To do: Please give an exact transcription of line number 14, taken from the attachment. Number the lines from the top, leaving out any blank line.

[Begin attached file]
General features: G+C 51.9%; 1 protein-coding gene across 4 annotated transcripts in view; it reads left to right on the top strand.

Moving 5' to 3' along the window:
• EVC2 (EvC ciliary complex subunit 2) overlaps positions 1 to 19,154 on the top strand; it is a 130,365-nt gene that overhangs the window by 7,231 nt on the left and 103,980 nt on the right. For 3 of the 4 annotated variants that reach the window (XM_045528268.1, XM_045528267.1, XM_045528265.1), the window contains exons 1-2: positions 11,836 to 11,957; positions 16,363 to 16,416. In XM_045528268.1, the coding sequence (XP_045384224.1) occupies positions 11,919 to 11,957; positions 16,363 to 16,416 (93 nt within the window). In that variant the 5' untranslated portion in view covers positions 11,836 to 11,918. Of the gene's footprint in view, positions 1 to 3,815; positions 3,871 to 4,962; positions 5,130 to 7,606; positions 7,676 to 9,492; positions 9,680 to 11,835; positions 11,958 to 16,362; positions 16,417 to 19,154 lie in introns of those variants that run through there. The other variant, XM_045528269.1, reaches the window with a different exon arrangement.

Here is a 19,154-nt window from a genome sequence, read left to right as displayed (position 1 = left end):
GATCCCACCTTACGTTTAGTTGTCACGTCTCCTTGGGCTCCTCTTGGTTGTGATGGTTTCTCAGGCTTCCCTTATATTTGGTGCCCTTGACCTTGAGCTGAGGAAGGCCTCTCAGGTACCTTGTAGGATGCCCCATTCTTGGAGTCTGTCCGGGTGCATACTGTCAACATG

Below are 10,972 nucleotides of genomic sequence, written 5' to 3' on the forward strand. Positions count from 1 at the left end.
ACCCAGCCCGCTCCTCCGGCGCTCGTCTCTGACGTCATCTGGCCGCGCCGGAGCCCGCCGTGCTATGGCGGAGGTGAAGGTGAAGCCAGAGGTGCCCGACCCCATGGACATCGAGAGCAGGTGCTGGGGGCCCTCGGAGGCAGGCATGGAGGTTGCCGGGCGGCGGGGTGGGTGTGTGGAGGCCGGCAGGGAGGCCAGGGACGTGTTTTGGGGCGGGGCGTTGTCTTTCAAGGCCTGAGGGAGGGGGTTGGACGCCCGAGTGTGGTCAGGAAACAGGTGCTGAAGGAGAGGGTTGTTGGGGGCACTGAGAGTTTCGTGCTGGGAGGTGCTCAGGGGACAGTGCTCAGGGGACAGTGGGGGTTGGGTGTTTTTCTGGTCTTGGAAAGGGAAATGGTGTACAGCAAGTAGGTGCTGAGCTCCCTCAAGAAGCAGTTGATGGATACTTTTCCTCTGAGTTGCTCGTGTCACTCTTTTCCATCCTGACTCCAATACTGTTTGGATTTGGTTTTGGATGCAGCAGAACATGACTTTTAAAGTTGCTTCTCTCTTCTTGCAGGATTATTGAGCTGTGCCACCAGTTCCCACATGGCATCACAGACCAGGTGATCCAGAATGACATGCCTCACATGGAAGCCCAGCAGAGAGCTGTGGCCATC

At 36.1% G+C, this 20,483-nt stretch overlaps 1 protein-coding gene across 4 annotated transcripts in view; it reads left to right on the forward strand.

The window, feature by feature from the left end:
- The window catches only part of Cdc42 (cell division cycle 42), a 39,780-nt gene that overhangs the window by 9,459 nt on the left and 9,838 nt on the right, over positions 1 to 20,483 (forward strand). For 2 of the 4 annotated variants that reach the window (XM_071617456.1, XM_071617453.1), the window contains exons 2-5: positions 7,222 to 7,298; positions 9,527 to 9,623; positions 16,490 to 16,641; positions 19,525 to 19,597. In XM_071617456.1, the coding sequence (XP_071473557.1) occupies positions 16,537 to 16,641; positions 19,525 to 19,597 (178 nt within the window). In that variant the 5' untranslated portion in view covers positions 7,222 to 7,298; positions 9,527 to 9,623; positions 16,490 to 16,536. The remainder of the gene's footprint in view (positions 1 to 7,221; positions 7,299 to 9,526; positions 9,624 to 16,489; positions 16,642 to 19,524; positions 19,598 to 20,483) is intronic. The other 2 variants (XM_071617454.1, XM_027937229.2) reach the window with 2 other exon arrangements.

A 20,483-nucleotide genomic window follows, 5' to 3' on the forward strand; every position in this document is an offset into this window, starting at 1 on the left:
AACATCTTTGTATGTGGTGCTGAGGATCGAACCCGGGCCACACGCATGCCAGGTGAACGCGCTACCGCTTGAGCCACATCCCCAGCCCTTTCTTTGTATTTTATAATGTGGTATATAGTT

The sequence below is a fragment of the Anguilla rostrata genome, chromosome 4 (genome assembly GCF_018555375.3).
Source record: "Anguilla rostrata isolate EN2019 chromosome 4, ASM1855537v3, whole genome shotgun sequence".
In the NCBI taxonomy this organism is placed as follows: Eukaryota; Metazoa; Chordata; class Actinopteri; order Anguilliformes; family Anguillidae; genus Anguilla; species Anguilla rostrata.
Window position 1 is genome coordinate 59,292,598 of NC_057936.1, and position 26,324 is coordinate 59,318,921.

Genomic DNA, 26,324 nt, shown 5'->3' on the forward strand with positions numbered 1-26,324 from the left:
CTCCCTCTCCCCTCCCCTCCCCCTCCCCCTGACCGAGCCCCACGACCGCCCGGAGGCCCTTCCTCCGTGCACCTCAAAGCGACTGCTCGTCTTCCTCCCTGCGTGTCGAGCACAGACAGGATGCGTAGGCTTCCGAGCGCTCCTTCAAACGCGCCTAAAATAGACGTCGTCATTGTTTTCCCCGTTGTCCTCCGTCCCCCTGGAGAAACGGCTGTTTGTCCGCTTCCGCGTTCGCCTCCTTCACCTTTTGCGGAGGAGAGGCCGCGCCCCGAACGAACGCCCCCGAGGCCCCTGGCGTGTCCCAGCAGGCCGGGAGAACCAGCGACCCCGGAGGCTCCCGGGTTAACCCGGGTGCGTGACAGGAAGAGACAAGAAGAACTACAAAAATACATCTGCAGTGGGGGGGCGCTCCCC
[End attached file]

Source record: "Anguilla rostrata isolate EN2019 chromosome 4, ASM1855537v3, whole genome shotgun sequence".